Game developer CD PROJEKT RED today at the Game Developers Conference in San Francisco unveiled a technology preview for Cyberpunk 2077 with path tracing, coming April 11.
Path tracing, also known as full ray tracing, accurately simulates light throughout an entire scene. It’s used by visual effects artists to create film and TV graphics that are indistinguishable from reality. But until the arrival of GeForce RTX GPUs with RT Cores, and the AI-powered acceleration of NVIDIA DLSS, real-time video game path tracing was impossible because it is extremely GPU intensive.
“This not only gives better visuals to the players but also has the promise to revolutionize the entire pipeline of how games are being created,” said Pawel Kozlowski, a senior technology developer engineer at NVIDIA.
This technology preview, Cyberpunk 2077’s Ray Tracing: Overdrive Mode, is a sneak peak into the future of full ray tracing. With full ray tracing, now practically all light sources cast physically correct soft shadows. Natural colored lighting also bounces multiple times throughout Cyberpunk 2077’s world, creating more realistic indirect lighting and occlusion.
Cyberpunk 2077, previously an early adopter of ray tracing, becomes the latest modern blockbuster title to harness real-time path tracing. Coming shortly after path tracing for Minecraft, Portal and Quake II, it underscores a wave of adoption in motion.
Like with ray tracing, it’s expected many more will follow. And the influence on video games is just the start, as real-time path tracing holds promise for many design industries.
Decades of Research Uncorked
Decades in the making, real-time path tracing is indeed a big leap in gaming graphics.
While long used in computer-generated imagery for movies, path tracing there took place in offline rendering farms, often requiring hours to render a single frame.
In gaming, which requires fast frame rates, rendering needs to happen in about 0.016 seconds.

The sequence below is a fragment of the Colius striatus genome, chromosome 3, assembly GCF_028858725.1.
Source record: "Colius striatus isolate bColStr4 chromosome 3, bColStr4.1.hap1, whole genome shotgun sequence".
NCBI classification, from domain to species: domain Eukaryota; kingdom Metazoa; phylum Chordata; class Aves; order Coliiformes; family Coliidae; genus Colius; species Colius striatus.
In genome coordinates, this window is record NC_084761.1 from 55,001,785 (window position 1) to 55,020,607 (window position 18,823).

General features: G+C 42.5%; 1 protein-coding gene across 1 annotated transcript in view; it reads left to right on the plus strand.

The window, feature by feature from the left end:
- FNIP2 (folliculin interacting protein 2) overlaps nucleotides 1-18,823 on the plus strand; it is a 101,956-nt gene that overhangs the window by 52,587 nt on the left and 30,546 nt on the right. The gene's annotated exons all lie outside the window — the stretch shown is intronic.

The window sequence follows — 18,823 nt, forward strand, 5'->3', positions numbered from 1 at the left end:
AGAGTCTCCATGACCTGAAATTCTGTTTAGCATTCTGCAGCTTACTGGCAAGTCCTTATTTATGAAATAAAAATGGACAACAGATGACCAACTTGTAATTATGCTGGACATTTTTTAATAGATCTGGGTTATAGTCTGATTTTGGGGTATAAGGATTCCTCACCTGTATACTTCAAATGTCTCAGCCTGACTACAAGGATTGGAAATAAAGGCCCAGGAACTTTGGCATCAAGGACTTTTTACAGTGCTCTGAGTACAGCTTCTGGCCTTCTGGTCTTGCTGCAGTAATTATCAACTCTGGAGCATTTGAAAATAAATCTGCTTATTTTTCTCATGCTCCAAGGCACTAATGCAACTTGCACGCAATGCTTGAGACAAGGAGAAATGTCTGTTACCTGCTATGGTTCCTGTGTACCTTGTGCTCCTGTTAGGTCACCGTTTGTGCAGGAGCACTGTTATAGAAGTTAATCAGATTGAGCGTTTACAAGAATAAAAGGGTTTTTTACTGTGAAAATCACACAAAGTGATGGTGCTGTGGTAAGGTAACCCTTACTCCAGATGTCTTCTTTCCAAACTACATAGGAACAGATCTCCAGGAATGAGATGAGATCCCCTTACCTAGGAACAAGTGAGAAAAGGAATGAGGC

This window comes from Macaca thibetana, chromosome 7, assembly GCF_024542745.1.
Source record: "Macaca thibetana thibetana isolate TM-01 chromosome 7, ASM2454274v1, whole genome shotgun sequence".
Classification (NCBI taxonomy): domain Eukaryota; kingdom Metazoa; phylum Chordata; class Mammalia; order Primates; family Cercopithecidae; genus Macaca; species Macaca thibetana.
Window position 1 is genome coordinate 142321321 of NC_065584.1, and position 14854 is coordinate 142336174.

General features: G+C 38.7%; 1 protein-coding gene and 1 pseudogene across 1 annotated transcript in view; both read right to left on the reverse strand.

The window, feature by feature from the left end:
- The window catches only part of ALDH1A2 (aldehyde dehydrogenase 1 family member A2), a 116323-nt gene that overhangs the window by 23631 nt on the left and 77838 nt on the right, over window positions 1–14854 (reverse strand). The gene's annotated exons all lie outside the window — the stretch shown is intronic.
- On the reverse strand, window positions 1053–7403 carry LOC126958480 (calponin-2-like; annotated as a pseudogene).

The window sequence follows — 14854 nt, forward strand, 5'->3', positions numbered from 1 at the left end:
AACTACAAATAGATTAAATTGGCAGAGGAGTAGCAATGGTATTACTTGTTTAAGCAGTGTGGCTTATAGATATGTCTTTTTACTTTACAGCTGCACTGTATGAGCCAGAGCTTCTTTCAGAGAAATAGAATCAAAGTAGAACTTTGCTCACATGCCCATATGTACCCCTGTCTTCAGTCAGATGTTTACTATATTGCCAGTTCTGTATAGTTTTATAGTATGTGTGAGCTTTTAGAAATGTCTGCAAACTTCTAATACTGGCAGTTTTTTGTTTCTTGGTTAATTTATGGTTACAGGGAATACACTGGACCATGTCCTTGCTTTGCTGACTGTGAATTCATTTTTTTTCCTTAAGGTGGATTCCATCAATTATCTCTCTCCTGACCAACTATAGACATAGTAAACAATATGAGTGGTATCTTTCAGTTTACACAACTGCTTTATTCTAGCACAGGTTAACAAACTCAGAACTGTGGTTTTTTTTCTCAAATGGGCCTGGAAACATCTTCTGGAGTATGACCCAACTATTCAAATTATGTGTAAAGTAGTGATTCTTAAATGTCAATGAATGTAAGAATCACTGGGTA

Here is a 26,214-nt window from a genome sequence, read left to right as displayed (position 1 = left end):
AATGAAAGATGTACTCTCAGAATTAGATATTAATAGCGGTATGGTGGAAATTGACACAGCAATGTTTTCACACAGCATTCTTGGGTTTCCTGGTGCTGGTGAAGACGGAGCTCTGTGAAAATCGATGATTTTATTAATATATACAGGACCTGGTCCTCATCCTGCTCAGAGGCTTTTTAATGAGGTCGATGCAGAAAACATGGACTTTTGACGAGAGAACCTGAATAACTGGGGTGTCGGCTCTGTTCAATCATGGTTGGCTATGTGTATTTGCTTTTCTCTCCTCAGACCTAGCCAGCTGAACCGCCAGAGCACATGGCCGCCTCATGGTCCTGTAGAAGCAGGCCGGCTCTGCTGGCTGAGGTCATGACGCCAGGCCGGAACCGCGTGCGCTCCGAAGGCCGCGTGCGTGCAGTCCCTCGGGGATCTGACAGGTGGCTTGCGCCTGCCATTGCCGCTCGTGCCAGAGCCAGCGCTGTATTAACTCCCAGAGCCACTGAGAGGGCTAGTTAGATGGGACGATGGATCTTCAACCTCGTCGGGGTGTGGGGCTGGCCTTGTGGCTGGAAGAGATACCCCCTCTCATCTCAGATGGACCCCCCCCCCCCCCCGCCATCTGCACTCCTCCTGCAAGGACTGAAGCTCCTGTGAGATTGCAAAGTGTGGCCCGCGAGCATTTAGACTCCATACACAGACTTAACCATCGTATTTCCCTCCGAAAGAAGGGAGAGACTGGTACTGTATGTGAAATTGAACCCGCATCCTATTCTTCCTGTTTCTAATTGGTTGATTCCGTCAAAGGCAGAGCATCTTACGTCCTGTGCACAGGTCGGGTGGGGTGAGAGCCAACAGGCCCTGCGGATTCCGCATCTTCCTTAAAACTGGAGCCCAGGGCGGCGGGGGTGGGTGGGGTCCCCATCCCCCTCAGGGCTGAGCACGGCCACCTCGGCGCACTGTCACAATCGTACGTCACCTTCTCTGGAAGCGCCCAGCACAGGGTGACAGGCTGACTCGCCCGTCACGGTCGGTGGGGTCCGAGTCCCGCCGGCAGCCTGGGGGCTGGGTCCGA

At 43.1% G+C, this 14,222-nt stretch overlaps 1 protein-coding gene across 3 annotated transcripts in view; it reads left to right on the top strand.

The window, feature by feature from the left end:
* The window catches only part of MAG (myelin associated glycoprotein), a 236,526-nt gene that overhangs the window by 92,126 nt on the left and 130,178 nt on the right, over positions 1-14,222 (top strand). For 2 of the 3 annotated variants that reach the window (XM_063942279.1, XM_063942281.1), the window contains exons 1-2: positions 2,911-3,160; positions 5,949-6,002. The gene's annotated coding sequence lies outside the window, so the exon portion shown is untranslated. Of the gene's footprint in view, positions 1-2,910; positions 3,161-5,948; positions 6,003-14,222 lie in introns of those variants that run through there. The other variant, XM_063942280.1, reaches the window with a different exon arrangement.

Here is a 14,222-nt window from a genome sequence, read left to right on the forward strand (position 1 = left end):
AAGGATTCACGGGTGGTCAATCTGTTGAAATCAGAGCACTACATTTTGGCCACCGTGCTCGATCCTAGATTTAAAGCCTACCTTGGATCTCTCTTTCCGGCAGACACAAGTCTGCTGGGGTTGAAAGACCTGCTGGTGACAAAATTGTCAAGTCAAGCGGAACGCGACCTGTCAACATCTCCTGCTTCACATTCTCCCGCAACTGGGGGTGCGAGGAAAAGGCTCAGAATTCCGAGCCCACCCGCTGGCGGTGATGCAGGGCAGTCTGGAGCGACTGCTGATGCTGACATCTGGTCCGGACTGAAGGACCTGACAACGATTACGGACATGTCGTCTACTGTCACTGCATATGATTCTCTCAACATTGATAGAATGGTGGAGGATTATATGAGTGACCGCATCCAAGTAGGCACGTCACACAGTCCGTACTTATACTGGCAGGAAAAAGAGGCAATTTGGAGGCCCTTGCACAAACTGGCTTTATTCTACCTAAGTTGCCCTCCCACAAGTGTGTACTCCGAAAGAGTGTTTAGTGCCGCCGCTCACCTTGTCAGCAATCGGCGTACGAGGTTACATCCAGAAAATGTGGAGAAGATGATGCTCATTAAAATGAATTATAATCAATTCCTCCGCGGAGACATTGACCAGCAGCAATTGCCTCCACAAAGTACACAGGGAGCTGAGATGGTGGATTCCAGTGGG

Since the 1970s, video games have relied on rasterization techniques (see below). More recently, in 2018, NVIDIA introduced RTX GPUs to support ray tracing. Path tracing is the final frontier for the most physically accurate lighting and shadows.
Path tracing has been one of the main lighting algorithms used in offline rendering farms and computer graphics in films for years. It wasn’t until GeForce RTX 40 series and DLSS 3 was available that it was possible to bring path tracing to real-time graphics.
Cyberpunk 2077 also taps into Shader Execution Reordering — available for use on the NVIDIA Ada Lovelace architecture generation — which optimizes GPU workloads, enabling more efficient path-traced lighting.
Accelerated by DLSS 3
DLSS 3 complements groundbreaking advancements in path tracing and harnesses modern AI — built on GPU-accelerated deep learning, a form of neural networking — as a powerful gaming performance multiplier. DLSS allows games to render 1/8th of the pixels, then uses AI and GeForce RTX Tensor Cores to reconstruct the rest, dramatically multiplying frame rates, while delivering crisp, high-quality images that rival native resolution.
Running on Ada Lovelace advances — launched with GeForce RTX 40 Series GPUs — DLSS 3 multiplies frame rates, maintaining image quality and responsiveness in games.
Powerful Tools Now Available
For game developers, NVIDIA today at GDC announced the availability of the RTX+ Path Tracing SDK 1.0. The package of technologies includes DLSS 3, Shader Execution Reordering (SER), RTX Direct Illumination (RTXDI) and NVIDIA Real-Time Denoisers (NRD).
Learn more about full RTX path tracing.
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